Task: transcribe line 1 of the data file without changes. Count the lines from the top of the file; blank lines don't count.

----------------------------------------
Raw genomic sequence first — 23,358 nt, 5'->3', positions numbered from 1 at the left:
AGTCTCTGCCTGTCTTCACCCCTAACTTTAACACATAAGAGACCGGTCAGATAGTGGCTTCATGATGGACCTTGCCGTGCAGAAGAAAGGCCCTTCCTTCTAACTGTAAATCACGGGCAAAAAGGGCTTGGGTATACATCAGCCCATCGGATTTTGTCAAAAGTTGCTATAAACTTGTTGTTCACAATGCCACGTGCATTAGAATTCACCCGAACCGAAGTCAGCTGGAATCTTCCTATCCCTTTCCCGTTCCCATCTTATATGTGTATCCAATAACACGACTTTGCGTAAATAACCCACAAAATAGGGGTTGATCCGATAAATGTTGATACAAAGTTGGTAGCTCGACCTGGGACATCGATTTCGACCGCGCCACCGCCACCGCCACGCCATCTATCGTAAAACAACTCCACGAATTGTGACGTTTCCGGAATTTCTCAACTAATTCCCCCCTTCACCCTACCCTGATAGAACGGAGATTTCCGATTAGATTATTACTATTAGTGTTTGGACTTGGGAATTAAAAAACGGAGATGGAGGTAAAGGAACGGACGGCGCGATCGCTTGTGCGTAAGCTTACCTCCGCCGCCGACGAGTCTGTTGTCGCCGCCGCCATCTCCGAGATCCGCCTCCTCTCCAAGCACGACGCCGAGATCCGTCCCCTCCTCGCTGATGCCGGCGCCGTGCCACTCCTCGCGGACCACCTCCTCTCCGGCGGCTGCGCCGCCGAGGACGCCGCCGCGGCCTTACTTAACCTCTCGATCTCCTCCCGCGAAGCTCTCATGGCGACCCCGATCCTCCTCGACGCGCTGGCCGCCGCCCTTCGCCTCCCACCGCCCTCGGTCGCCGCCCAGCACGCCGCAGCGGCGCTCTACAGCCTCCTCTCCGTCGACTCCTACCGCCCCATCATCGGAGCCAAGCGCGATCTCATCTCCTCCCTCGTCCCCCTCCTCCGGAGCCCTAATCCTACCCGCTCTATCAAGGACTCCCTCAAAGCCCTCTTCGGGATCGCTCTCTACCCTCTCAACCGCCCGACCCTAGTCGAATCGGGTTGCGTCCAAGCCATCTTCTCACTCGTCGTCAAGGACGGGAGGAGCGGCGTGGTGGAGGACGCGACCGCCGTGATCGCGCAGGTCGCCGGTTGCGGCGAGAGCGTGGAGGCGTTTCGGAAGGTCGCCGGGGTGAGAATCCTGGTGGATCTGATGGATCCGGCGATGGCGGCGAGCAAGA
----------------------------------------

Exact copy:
Raw genomic sequence first — 23,358 nt, 5'->3', positions numbered from 1 at the left: